UK arms sales to Saudi for use in Yemen ruled unlawful

In the last few minutes the Court of Appeal has ruled that UK arms sales to Saudi Arabia for use in Yemen are unlawful.

Activists celebrate the Court judgment ruling arms sales to Saudi unlawful
Activists celebrate outside the Royal Courts of Justice as the verdict is announced.
Credit: Darren Johnson

The Court of Appeal concluded that it was ‘irrational and therefore unlawful’ for the Secretary of State for International Trade to have granted licences without making any assessment as to whether violations of international humanitarian law had taken place.

This historic judgment means that the government must now stop issuing new arms exports licences, and retake all decisions to export arms to Saudi in accordance with the law.

We celebrate this historic verdict. But these weapons sales should never have been licensed in the first place. It should not take a group of campaigners taking the Government to court to force it to apply its own rules.

It shouldn’t take four years of schools, hospitals, weddings, and funerals being bombed. It should not take tens of thousands of deaths and the worst humanitarian crisis in the world.

We must also question a system – and the priorities of government – that have allowed the continuing provision of arms in these circumstances.

CAAT Media Coordinator Andrew Smith is interviewed outside the Court of Appeal following the verdict. Credit: Darren Johnson

This isn’t the end.

The government is likely to continue to fight this decision, even now. So now is the time to ramp up the pressure and make sure they finally prioritise human lives over arms trade profits.

Email your MP today to demand an immediate end to arms sales to Saudi Arabia and UK support for war in Yemen. #StopArmingSaudi

A view from inside the UK’s biggest arms company

Photo by Alan Wilson.

Every year, CAAT activists attend the Annual General Meeting of the UK’s biggest arms company, BAE Systems. We do this so that we can challenge the Board face to face and expose the hypocrisy and greed at the heart of the arms trade. One campaigner who attended this year was Arabian activist, Ameen Nemer. Here he reflects on his reasons for going and how he found the experience.

I attended because I wanted to provide a voice for Arabian people. The absolute monarch does not represent the people in Arabia. The House of Saud tries to kidnap our voices. BAE has fallen for the propaganda and presents the regime as a liberating force. I attended so that I could tell the Board and shareholders about what is really happening to my people and land.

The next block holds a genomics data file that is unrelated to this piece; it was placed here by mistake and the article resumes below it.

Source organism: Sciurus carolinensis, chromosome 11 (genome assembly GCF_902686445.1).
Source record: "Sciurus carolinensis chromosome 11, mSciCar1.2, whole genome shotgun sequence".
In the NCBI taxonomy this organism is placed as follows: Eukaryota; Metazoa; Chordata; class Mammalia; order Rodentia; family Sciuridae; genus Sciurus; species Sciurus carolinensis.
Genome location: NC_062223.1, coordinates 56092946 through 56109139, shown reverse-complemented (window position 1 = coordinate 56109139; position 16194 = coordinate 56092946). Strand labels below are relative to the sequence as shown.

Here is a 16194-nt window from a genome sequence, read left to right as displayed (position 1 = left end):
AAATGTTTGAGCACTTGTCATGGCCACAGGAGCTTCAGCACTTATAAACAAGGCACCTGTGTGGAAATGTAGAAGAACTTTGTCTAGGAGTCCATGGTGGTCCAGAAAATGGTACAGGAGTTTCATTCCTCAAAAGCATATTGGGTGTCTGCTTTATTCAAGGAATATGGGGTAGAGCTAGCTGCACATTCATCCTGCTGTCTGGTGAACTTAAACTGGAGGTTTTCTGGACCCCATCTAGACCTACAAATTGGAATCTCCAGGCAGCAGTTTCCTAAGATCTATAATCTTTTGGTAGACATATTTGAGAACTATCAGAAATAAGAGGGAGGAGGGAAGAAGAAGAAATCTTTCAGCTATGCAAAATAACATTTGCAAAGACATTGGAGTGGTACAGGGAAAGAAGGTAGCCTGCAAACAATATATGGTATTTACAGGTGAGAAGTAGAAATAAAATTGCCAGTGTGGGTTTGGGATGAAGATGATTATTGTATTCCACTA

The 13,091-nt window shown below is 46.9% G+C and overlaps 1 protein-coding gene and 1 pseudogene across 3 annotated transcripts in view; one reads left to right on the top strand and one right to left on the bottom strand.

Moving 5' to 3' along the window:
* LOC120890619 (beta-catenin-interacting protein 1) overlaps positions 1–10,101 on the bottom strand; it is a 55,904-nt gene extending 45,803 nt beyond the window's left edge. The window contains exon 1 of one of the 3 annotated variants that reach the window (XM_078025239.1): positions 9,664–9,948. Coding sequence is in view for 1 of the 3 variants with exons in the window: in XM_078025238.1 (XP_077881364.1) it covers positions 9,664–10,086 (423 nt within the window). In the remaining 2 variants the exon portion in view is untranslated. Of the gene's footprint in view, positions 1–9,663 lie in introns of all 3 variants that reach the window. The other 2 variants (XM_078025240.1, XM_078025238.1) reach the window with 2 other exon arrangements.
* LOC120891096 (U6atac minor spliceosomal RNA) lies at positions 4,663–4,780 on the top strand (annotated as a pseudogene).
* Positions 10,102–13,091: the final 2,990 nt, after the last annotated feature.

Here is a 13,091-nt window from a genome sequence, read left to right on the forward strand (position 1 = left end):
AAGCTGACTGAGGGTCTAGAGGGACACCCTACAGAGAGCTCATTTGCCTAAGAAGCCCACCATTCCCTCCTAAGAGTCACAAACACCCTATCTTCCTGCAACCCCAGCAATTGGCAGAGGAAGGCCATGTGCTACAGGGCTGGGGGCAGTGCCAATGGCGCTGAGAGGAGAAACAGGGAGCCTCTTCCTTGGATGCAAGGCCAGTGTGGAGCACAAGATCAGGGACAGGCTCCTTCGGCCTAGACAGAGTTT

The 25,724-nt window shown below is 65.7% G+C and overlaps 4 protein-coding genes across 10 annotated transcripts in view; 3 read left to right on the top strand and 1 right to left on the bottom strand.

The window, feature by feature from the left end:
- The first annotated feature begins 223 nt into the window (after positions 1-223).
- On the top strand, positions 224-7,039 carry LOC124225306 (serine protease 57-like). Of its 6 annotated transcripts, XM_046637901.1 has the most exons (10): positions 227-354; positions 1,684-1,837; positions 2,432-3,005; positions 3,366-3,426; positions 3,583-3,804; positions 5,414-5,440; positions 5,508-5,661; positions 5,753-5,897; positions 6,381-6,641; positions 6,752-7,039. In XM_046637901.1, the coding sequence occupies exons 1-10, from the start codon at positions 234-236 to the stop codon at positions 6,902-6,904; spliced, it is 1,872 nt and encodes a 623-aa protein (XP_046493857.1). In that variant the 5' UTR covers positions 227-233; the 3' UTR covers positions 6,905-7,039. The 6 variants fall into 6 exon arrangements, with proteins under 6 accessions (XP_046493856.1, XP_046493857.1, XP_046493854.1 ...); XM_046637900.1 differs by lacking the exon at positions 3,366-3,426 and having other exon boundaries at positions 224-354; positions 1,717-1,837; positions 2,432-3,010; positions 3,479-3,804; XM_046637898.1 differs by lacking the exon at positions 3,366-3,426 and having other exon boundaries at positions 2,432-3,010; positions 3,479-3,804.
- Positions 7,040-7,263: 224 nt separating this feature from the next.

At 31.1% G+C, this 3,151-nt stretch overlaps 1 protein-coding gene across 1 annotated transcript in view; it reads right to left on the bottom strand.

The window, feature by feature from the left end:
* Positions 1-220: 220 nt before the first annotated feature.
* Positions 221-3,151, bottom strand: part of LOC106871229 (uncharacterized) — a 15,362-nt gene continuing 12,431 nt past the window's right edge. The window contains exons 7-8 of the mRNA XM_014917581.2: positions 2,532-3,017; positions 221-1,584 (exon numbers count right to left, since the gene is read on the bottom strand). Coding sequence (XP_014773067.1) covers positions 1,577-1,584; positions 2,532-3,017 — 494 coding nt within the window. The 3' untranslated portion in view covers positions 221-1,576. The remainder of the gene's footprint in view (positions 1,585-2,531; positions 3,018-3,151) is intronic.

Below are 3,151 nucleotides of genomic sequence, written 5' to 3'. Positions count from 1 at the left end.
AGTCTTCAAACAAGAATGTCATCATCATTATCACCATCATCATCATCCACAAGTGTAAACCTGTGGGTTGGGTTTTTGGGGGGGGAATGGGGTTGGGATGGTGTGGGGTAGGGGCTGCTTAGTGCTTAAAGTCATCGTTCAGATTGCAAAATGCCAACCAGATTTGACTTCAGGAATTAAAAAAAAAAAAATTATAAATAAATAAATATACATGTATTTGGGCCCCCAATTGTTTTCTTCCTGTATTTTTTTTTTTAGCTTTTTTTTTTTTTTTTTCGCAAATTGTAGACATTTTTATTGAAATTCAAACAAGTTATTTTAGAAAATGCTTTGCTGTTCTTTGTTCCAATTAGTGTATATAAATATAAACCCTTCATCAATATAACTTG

I am sure the BAE AGM will be happy not to have that voice which reminds them of the dirty job they are doing. No matter how nice they present themselves using polite language and advance technology, criminals are still criminals. They need to be exposed, and CAAT is doing a great job.

Shareholders got to direct questions to BAE’s Chair, Roger Carr. He was obviously well-briefed and had prepared answers for questions about the bombing in Yemen. His words may have been delivered with confidence, but they were morally bankrupt.

Continue reading “A view from inside the UK’s biggest arms company”

Wars, occupation, oppression, and corruption fuel a surging Middle East arms race

New SIPRI arms transfers data shows small overall increase in global trade, but huge increase in sales to the Middle East.

Graphic showing map of states in the Middle East with bubbles for each country indicating level of arms imports. Heading: Arms imports by states in the Middle East. Subheading: The volume of arms imports in SIPRI trend-indicator values is depicted by the size of the circle. 2014-2018. Source: SIPRI Arms Transfers Database. Copyright SIPRI 2019.

The Stockholm International Peace Research Institute (SIPRI) yesterday releasedits latest data on the global arms trade, for which it is by far the best source. The data provides details of deliveries of major conventional weapons worldwide from 1950-2018, both in numerical terms and with searchable lists of the actual weapons transferred between countries. The information can be found in SIPRI’s database, and some of the key points are discussed in a fact sheet also published yesterday.

Continue reading “Wars, occupation, oppression, and corruption fuel a surging Middle East arms race”

Oil & war; 16 years since the 2003 anti-war protests